‘Good day.’ And with that, he strode off. It was at this point that the museum director noticed the detectives and swiftly made his way towards them, to the obvious distaste of the remaining policemen.
‘Ah you must be Black and Rickman, the detectives. I found your advertisement and called the moment the police refused to press an enquiry.’ He looked over to the policemen and lowered his voice conspiratorially. ‘Cameron’s my name. Reginald Cameron, I’m the curator here.’ The man spoke quickly, as though his words were fighting to escape from his mouth. He shook hands with the two detectives, shaking nervously as he did so.
‘We were your first choice?’ Oliver asked hopefully.
‘Well I did work alphabetically through the phonebook, and since Mr. Ampleforth was away on holiday… here you are.’
‘Oh thanks.’ muttered Oliver, receiving an elbow in the ribs from Lisa for his troubles.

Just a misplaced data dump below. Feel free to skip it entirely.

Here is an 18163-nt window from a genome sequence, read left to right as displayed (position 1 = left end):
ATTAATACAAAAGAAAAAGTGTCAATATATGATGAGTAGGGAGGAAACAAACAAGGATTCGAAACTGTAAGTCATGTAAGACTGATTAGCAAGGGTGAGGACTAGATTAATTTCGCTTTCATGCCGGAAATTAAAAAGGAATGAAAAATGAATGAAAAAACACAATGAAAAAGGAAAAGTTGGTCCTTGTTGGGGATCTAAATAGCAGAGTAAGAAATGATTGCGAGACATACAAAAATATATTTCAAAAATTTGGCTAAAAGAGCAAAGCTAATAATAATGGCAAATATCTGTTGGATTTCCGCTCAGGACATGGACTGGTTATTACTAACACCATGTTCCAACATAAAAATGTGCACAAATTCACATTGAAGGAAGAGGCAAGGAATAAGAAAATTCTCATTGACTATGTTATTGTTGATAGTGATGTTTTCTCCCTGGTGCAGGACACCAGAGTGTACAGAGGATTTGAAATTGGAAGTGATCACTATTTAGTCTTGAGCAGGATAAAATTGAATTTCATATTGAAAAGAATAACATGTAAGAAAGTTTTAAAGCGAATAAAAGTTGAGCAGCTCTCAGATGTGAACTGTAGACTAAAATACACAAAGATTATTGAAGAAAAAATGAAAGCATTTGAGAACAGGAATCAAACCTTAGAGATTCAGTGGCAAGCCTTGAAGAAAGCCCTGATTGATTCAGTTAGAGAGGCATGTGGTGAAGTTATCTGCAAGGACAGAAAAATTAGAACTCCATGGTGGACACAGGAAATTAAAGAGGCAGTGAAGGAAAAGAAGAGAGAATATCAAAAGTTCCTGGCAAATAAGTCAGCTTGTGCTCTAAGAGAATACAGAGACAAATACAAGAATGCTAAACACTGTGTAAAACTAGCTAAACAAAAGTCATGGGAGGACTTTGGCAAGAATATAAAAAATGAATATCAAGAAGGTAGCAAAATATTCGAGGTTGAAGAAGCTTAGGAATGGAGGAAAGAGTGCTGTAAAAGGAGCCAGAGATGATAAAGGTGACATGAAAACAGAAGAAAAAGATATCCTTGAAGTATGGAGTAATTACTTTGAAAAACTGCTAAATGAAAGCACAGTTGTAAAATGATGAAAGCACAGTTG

‘So what seems to be the trouble?’
‘Well, last night, an incredibly valuable piece of our Egyptian collection was stolen.’
‘Why?’ asked Lisa. ‘How on Earth would anyone be able to sell something like that?’
‘There are private dealers and black markets that would leap at the chance to own such a prize. But these officers here seem to think that thefts of this kind don’t fall under their jurisdiction.’ Cameron gave a disgruntled nod in the direction of the officers, who were idly scribbling in their notebooks.
‘I see.’ Lisa cut in before Oliver could make any of his usual comments about Inspector Marks. ‘And do you have any leads, any idea as to who may be interested in the results of such a theft?’